Ray Fisher Essentials

Positions:
Bats: R Throws: R
71 Weight: 180
Born: 10 4, 1887 in Middlebury, VT USA
Died: 11 3 1982 in Ann Arbor, MI USA
Debut: 7/2/1910
Last Game: 10/2/1920
Full Name: Ray Lyle Fisher

Ray Fisher debuted for the New York Highlanders in 1910. Between that year and 1912 he was part time starter, part time reliever and part time minor leaguer, pitching to a 17-22 record and 3.84.

Between 1913 and 1916 he was a regular member of what was now called the Yankees rotation, starting a minimum of 26 starts and having double digit wins each season. His final season in the Bronx was 1917, he won 8 in 18 starts but still sported a fine era. From 1913-1917 his record was 59-56 with a 2.60 ERA

Fisher spent 1918 in military service, when he returned in 1919 he was on a new team, the Cincinnati Reds. Fisher went 14-5 with a 2.17 ERA that season.

In game 3 of the World Series he faced the only starter in the Series who wasn’t part of the scheme to throw it, Honest Dickie Kerr. Kerr, the 4th best starter on the Sox staff behind Black Sox members Eddie Cicotte and Lefty Williams and the injured Hall of Famer Red Faber, pitched the game of his life, a complete game shutout. Fisher only gave up 3 runs 2 earned but earned the loss in 7 innings pitched.

In 1920 Fisher was 9-11 heading into the next to last day of the season. He started game 1 of the 3rd and final triple header in major league history against Pirates ace Wilbur Cooper. Cooper got roughed up by the Reds and Fisher earned what would be his 100th and final major league win against 94 losses.

Fisher came to camp the next season buthad gotten an interview to be University of Michigan baseball coach. He advised the manager Pat Moran about it and Moran didn’t stop him from leaving. A couple of the Reds pitchers were doing poorly that spring. The Reds owner contacted the NL President dismayed that Fisher turned down a salary increase to leave. Commissioner Landis contacted Moran who told Landis he told him not to leave for the interview and that he gave only 7 days notice rather than the required 10. In June Commissioner Landis sent Fisher a letter saying he was on the permanently ineligible list.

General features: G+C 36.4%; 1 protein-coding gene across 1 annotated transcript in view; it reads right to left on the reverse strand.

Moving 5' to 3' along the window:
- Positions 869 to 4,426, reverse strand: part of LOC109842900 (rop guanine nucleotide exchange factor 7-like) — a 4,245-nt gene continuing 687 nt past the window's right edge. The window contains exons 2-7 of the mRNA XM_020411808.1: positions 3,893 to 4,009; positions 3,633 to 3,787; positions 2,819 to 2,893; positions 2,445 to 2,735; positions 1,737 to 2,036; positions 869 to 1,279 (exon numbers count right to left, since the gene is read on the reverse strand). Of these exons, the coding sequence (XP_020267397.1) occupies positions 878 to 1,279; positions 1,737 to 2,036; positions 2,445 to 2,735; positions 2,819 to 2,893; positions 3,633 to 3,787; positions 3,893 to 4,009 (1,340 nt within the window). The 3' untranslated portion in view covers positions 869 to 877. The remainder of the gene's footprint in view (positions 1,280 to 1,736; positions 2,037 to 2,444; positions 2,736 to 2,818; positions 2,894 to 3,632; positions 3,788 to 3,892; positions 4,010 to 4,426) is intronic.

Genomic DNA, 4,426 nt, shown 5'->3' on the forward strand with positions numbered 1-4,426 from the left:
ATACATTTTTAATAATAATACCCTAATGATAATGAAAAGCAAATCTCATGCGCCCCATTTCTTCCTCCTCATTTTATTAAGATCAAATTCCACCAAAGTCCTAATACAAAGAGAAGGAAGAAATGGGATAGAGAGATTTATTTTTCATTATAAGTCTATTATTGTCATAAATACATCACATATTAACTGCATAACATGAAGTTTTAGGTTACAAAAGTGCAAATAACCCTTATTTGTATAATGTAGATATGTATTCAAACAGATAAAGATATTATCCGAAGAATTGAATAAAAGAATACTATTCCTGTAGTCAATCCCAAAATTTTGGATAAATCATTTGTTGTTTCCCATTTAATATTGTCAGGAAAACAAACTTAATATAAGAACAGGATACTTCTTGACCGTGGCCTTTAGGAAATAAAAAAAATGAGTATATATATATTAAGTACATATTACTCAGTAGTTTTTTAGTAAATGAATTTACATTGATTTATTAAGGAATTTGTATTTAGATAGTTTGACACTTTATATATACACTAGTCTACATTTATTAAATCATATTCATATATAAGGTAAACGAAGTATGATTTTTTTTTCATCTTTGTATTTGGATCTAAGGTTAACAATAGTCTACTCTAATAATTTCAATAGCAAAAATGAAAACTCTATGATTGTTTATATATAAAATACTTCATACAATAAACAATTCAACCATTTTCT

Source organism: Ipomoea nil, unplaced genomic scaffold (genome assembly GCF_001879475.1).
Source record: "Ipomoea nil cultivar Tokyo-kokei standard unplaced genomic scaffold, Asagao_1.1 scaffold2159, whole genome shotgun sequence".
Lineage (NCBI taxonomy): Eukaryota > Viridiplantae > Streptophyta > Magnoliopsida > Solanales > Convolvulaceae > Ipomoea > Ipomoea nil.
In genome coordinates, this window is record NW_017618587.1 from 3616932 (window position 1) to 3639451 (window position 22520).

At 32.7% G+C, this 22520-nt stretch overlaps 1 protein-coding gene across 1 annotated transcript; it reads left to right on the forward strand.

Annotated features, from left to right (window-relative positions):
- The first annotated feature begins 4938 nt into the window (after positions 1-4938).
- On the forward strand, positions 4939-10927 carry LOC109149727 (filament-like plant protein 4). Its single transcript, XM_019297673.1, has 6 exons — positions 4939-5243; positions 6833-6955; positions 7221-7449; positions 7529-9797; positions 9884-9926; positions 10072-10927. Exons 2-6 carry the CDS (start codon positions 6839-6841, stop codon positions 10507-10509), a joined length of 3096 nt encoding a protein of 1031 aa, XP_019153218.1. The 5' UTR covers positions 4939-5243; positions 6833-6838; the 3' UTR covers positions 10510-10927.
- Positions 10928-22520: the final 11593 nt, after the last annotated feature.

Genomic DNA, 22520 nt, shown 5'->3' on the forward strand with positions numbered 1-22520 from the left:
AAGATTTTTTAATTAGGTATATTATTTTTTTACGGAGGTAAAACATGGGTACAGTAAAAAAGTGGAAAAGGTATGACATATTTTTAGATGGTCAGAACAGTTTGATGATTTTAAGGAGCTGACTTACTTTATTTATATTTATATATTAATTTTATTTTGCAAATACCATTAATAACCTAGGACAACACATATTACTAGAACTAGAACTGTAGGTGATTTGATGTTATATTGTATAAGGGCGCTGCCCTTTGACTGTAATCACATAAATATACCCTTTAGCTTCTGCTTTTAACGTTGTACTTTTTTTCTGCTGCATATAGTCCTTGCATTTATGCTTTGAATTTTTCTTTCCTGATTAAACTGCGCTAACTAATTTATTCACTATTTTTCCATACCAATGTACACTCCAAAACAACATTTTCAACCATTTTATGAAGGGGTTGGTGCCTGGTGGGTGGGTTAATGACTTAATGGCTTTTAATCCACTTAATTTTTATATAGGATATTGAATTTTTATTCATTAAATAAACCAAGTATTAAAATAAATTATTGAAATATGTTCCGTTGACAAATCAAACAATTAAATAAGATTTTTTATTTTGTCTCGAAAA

Fisher stayed at Michigan from 1921 to 1958 going 661-292 for a .694 winning percentage. He won 14 Big Ten titles and the NCAA tittle in 1953, winning national coach of the year that year. 20 of his players played in the majors. He managed in the minors as well where he managed Robin Roberts for 2 seasons.

In the 30s he received a lifetime pass from the major leagues which he thought meant he was back in baseball’s good graces and worked as a spring training instructor for 2 teams in the 60s, however he was still technically blacklisted. A University of Michigan professor wrote a detailed analysis of his banishment. Several letters came to the Commissioner’s office including President Gerald Ford who had played freshman football under Fisher. Bowie Kuhn proclaimed Fisher was a “retired player in good standing.”

In the summer of 1982, Fisher attended the old timer’s game at Yankee Stadium. He was the oldest Yankee present, the second oldest was Joe Sewell who debuted in 1920 and debuted with the Yankees in 1931. The Yankees stadium announcer proclaimed him the oldest living Yankee and he got the second biggest ovation to Joe DiMaggio. Fisher died 3 months later. He was elected to the Michigan Sports Hall of Fame in 1959, the College Baseball Coaches Hall of Fame in 1966, the University of Michigan Hall of Honor in 1979 and Michigan’s baseball stadium is named after him.